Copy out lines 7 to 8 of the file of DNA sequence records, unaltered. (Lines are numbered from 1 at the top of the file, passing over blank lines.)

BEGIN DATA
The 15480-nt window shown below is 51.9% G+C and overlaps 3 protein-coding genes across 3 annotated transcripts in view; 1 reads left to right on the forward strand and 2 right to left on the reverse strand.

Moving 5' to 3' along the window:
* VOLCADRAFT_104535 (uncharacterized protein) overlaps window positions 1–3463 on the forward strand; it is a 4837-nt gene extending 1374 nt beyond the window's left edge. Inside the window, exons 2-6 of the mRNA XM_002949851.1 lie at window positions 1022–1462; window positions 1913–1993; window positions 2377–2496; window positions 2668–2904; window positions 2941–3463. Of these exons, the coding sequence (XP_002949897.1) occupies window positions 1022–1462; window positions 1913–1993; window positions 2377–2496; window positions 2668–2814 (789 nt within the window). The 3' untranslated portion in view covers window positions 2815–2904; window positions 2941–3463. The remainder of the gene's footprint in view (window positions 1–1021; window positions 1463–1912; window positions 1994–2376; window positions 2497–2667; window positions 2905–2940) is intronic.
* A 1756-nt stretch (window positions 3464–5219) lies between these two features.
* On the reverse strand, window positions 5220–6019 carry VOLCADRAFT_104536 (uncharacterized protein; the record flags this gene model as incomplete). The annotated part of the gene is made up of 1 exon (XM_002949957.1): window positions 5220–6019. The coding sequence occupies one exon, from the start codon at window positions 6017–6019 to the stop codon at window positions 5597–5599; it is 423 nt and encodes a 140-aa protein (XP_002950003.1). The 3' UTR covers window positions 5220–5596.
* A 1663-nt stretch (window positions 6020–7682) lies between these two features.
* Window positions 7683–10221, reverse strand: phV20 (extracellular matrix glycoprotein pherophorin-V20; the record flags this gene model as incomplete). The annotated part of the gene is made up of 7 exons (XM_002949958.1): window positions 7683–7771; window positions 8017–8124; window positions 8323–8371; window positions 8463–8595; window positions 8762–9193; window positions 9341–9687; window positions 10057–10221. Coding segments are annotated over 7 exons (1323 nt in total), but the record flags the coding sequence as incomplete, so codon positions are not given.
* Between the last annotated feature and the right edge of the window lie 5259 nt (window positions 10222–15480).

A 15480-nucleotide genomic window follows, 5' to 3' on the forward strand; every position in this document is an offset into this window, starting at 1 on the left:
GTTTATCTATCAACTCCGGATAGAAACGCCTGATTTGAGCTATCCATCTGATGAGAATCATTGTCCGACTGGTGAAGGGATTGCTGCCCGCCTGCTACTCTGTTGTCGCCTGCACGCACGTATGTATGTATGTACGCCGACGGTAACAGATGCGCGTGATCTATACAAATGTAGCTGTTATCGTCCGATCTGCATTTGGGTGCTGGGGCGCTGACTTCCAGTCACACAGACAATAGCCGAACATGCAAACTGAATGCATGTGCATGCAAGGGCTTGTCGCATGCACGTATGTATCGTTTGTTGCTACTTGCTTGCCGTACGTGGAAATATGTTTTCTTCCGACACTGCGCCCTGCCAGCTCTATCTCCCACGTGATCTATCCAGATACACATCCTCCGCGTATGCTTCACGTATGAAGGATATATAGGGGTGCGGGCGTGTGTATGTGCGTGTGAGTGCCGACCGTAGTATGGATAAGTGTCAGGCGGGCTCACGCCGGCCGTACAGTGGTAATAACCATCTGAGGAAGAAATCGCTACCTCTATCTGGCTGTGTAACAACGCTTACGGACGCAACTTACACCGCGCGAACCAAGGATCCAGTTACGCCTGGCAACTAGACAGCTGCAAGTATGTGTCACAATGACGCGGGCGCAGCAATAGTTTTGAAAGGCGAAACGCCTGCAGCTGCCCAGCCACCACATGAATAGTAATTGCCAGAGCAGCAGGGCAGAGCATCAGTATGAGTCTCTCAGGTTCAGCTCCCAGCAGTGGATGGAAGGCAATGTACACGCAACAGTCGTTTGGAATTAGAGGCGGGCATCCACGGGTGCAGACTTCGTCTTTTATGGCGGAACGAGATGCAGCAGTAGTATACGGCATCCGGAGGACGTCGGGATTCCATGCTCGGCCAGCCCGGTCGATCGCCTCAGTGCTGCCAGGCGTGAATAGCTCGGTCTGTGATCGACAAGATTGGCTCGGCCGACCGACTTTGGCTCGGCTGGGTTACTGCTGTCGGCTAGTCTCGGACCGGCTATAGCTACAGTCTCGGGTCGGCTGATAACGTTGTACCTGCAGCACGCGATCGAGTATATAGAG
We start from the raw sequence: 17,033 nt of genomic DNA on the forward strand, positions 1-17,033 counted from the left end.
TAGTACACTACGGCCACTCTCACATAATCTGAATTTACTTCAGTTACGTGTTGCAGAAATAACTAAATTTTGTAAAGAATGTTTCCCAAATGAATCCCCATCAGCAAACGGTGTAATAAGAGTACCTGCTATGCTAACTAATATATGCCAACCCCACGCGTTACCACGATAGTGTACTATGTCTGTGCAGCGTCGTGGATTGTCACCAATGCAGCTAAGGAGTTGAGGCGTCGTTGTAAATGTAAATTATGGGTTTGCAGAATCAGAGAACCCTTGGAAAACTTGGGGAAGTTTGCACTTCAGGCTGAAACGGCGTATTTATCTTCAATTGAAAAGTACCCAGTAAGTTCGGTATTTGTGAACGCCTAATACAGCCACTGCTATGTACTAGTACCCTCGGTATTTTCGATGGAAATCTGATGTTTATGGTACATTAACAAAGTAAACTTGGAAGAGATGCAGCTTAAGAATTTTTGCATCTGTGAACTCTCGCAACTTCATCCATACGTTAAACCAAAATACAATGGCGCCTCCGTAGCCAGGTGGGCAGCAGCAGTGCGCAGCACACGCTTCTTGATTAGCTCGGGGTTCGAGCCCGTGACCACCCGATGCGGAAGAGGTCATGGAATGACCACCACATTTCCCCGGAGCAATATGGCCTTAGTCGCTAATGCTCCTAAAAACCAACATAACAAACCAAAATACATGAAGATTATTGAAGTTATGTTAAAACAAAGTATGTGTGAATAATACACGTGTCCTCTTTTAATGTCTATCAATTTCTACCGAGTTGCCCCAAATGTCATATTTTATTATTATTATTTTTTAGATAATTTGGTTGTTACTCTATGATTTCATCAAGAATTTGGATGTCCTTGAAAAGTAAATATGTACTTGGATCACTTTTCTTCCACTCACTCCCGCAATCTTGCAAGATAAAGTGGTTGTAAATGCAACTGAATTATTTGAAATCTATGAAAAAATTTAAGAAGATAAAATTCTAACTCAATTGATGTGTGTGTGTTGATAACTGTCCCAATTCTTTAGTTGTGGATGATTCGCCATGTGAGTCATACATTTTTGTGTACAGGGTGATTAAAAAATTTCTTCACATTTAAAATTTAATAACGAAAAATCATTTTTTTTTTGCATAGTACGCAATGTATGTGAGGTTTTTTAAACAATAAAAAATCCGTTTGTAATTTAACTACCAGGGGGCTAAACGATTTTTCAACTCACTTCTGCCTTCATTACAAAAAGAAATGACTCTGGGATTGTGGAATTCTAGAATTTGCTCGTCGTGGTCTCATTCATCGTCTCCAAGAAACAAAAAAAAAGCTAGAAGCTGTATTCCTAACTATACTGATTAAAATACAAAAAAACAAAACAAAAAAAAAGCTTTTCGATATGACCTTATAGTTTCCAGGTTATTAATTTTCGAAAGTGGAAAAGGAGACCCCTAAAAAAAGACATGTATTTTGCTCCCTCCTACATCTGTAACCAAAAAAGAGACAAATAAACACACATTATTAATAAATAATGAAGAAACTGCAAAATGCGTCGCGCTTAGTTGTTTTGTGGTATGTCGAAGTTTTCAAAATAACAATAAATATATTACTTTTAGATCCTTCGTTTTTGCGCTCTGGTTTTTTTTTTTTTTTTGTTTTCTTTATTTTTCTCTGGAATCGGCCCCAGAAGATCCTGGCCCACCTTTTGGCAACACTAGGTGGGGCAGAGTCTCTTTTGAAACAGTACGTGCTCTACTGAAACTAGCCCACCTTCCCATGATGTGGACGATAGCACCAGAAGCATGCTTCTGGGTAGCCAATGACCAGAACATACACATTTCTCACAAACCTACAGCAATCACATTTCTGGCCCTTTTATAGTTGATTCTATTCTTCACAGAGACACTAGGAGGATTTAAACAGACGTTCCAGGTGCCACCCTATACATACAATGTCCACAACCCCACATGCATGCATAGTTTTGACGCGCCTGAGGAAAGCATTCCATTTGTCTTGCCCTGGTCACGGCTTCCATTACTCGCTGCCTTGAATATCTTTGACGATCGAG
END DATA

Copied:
* Window positions 7683–10221, reverse strand: phV20 (extracellular matrix glycoprotein pherophorin-V20; the record flags this gene model as incomplete). The annotated part of the gene is made up of 7 exons (XM_002949958.1): window positions 7683–7771; window positions 8017–8124; window positions 8323–8371; window positions 8463–8595; window positions 8762–9193; window positions 9341–9687; window positions 10057–10221. Coding segments are annotated over 7 exons (1323 nt in total), but the record flags the coding sequence as incomplete, so codon positions are not given.
* Between the last annotated feature and the right edge of the window lie 5259 nt (window positions 10222–15480).